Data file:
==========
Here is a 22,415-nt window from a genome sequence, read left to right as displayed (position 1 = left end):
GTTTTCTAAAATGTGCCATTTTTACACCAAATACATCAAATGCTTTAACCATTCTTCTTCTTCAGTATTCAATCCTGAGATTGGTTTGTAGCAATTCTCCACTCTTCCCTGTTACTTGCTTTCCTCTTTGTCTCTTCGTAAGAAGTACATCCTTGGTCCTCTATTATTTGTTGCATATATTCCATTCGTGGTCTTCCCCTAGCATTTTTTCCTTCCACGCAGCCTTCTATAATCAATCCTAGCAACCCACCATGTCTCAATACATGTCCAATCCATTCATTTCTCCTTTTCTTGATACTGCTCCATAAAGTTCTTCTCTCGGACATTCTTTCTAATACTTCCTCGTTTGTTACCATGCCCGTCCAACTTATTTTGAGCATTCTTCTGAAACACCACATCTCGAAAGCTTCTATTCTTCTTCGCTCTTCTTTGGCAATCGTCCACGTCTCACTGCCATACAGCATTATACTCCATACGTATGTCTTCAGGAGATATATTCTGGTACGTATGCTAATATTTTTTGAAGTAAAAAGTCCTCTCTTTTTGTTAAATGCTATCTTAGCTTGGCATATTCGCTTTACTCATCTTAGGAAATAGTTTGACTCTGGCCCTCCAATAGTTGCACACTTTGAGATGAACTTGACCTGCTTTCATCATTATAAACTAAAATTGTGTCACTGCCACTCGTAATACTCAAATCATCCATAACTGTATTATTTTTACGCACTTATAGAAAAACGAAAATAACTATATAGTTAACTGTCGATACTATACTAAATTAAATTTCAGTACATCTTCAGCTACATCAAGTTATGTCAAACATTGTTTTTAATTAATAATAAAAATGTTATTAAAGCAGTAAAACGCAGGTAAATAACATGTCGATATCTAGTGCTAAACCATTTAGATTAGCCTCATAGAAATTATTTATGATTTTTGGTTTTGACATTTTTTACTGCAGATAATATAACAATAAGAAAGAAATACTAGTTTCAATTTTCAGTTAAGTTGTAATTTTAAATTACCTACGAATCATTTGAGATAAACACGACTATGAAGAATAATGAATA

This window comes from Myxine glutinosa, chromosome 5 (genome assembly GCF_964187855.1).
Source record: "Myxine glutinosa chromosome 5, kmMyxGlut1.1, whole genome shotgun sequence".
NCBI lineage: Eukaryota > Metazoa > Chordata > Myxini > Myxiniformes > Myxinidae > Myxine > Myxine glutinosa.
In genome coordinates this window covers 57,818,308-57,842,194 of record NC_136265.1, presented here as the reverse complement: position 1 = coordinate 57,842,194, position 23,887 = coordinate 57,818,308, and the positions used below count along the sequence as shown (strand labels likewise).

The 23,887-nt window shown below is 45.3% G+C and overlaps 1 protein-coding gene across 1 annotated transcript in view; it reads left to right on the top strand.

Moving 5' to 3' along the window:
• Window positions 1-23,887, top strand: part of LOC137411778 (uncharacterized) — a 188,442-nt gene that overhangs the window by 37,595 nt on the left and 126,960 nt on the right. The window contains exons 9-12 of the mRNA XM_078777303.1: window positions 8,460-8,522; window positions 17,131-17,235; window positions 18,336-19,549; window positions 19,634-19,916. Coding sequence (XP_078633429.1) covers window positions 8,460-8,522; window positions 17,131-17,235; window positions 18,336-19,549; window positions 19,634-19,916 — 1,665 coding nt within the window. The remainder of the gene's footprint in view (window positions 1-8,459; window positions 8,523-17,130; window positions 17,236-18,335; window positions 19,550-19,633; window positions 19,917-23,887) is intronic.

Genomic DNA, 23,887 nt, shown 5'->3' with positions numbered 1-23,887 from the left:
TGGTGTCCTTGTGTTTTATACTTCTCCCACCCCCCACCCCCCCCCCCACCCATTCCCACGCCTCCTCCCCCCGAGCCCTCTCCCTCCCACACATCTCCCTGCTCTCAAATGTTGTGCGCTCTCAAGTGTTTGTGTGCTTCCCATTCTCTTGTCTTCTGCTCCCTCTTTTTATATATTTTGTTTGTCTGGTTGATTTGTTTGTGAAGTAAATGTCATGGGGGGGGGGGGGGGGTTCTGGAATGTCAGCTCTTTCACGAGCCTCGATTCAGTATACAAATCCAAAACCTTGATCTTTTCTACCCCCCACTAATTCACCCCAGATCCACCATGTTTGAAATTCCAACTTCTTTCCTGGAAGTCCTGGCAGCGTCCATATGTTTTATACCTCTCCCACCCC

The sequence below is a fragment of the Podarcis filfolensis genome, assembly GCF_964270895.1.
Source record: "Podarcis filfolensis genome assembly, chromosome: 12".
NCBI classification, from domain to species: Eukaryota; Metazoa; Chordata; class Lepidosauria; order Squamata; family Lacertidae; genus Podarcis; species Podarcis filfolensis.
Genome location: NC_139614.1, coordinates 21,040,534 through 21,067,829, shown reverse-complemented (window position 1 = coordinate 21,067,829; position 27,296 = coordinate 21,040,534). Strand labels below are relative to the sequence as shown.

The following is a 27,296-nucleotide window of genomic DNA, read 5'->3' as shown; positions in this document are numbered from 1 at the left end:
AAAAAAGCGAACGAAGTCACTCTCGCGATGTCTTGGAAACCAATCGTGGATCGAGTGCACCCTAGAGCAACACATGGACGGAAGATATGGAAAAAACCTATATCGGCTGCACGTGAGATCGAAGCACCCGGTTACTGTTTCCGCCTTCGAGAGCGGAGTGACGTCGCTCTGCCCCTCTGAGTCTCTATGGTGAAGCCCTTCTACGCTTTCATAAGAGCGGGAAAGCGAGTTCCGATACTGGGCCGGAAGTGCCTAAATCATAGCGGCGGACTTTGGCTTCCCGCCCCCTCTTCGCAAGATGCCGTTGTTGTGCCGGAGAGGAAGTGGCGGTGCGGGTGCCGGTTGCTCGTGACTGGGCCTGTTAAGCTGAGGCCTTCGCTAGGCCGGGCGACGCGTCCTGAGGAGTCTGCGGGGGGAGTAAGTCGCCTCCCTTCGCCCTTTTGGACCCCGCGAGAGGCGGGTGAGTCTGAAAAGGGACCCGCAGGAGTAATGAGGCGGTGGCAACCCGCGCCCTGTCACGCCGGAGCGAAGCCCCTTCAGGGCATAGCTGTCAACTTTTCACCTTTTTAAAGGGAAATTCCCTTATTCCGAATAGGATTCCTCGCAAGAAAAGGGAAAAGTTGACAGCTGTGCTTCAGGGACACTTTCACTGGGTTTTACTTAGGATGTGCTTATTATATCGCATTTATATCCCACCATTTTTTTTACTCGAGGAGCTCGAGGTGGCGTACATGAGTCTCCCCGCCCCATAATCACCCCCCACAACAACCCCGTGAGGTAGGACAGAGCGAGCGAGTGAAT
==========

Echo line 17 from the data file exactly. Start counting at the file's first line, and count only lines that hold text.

AAAAAAGCGAACGAAGTCACTCTCGCGATGTCTTGGAAACCAATCGTGGATCGAGTGCACCCTAGAGCAACACATGGACGGAAGATATGGAAAAAACCTATATCGGCTGCACGTGAGATCGAAGCACCCGGTTACTGTTTCCGCCTTCGAGAGCGGAGTGACGTCGCTCTGCCCCTCTGAGTCTCTATGGTGAAGCCCTTCTACGCTTTCATAAGAGCGGGAAAGCGAGTTCCGATACTGGGCCGGAAGTGCCTAAATCATAGCGGCGGACTTTGGCTTCCCGCCCCCTCTTCGCAAGATGCCGTTGTTGTGCCGGAGAGGAAGTGGCGGTGCGGGTGCCGGTTGCTCGTGACTGGGCCTGTTAAGCTGAGGCCTTCGCTAGGCCGGGCGACGCGTCCTGAGGAGTCTGCGGGGGGAGTAAGTCGCCTCCCTTCGCCCTTTTGGACCCCGCGAGAGGCGGGTGAGTCTGAAAAGGGACCCGCAGGAGTAATGAGGCGGTGGCAACCCGCGCCCTGTCACGCCGGAGCGAAGCCCCTTCAGGGCATAGCTGTCAACTTTTCACCTTTTTAAAGGGAAATTCCCTTATTCCGAATAGGATTCCTCGCAAGAAAAGGGAAAAGTTGACAGCTGTGCTTCAGGGACACTTTCACTGGGTTTTACTTAGGATGTGCTTATTATATCGCATTTATATCCCACCATTTTTTTTACTCGAGGAGCTCGAGGTGGCGTACATGAGTCTCCCCGCCCCATAATCACCCCCCACAACAACCCCGTGAGGTAGGACAGAGCGAGCGAGTGAAT